clock menu more-arrow no yes

Filed under:

Pressure Creates Diamonds: A Manchester City Analysis

New, comments

Ten weeks into Guardiola's first season in England and we've already learned so much about one of the greatest minds in modern football, but there's still so much left to explore.

Shaun Botterill/Getty Images

Aleksandar Kolarov's fist cut the cool Manchester eve with passionate verve as Viktor Kassai's final whistle evoked an eruption of joyous City fans, cementing the end of not just the game against Barcelona, but the poor run of six that has drawn criticism from far and wide. Beating Luis Enrique's all-conquering Barcelona may very well be the highest peak of Guardiola's burgeoning tenure, but the elevation at which this moment stands might not have been so high had it not been for the folly of criticism the team and manager endured over the past few weeks.

From accusations about Guardiola's personal relationships with squad members to suggestions that the supposed 'rough and tumble' style of the Premier League had exposed his system, the bevy of harsh judgments have come from almost every avenue one could imagine. However, despite the bullish tenacity by those in the media to find the cause of the team's underperformance somewhere off the pitch, few seemed ever to bother to look at the intricate workings on the pitch as a solution for their inquest.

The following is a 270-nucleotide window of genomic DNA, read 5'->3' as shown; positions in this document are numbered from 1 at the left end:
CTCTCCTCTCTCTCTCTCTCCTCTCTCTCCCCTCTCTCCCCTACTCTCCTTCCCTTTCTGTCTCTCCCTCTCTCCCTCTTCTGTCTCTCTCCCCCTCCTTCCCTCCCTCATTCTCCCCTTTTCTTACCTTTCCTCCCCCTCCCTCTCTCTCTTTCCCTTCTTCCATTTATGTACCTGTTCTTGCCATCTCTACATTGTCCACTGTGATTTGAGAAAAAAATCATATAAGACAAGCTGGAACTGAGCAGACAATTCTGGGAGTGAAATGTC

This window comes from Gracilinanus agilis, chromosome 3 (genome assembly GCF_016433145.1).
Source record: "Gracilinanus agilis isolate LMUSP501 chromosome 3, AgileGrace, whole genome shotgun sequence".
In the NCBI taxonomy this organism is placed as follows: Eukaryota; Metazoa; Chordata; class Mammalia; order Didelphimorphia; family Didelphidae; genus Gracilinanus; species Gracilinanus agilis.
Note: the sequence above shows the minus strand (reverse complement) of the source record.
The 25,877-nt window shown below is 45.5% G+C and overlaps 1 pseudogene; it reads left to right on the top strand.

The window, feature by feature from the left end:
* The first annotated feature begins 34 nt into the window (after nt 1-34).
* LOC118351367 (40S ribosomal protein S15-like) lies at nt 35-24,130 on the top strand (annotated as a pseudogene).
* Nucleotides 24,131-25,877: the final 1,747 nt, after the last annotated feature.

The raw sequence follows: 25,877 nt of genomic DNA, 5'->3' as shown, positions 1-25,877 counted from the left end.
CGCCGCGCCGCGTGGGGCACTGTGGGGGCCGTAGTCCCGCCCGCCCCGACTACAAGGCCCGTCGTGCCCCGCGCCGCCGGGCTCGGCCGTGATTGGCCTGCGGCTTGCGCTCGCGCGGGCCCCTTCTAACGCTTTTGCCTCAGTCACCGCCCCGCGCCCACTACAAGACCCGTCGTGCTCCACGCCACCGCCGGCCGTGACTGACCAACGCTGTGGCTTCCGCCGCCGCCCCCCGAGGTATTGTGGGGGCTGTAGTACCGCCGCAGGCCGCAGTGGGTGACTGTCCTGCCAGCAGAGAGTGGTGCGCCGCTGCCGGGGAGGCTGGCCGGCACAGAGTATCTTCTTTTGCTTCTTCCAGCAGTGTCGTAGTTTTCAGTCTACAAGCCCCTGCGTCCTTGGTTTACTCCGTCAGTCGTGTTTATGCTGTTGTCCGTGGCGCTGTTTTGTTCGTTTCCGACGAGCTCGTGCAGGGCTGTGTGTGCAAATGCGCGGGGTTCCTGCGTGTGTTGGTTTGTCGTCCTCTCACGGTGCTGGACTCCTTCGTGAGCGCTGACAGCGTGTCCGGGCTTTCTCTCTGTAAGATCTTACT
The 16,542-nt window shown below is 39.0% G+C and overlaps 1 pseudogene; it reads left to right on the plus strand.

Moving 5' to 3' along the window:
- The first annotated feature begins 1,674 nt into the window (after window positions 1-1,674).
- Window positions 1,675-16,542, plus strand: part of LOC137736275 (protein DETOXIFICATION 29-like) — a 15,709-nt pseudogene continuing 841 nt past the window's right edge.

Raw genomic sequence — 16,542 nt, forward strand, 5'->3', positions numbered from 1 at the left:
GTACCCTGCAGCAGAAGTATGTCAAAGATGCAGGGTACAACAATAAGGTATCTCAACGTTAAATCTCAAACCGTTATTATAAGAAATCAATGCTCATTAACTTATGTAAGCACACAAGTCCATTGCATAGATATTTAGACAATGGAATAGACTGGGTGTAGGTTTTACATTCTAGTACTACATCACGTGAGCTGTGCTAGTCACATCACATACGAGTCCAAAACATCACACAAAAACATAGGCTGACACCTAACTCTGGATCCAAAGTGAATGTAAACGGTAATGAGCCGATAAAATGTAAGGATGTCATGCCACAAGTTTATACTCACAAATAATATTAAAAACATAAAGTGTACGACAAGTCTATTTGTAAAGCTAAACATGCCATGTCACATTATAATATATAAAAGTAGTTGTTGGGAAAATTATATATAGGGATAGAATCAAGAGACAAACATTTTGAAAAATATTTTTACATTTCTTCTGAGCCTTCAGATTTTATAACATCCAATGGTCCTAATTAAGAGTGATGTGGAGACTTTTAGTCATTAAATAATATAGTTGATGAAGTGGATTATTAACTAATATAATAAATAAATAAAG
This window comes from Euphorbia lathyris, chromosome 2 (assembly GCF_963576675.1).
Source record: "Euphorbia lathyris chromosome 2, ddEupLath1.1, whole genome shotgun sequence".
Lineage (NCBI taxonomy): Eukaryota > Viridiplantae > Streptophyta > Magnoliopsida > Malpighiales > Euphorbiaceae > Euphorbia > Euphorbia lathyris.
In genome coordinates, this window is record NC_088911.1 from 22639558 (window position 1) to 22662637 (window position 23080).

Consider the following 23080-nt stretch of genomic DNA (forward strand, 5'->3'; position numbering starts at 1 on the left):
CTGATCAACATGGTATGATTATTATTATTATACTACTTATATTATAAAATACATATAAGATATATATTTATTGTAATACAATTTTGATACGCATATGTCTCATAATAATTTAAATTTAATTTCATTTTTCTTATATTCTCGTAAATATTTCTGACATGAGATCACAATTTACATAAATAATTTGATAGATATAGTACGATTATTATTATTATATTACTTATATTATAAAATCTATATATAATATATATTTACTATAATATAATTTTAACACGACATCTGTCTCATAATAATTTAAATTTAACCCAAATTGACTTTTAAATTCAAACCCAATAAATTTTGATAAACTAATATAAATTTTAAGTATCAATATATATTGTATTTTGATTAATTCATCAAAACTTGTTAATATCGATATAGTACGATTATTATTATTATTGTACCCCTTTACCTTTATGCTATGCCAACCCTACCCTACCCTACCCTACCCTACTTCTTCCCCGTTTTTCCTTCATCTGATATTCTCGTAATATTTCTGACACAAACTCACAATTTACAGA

A False Start

City's red-hot start to the season may not have been what the majority of Sky Blues fans were expecting, but, as it turns out, the ten consecutive wins may have done more harm than good regarding the perception surrounding the former Barcelona manager at his newest club. While no one was expecting a horrible start, the consensus was that Guardiola would need a considerable amount of time to be able to implement his complex and rigid playing philosophy. However, men make plans, and God laughs. Guardiola's high-flying City hit ten in a row with demolitions at Bucharest, Monchengladbach, and West Ham, but what people failed to realize, however, was that Guardiola's early success wasn't the fruit of his more easily recognizable philosophy.

Part of what made City so successful early on was the counter-press; 1/3 of Guardiola's overarching philosophy. The Sky Blues were winning the ball back in extremely advantageous positions high up the field and enjoying the high fidelity chance creation that aligned well with the players' more recent counter-football style. The creation of shots on target through the nuances of Guardiola's positional philosophy didn't start to come until the West Ham game, and even then without any consistency (at least against top sides). Various advantages of the former Barcelona manager's philosophy had aided the play during some games, but we were yet to see an entire match of 'Guardiola football.'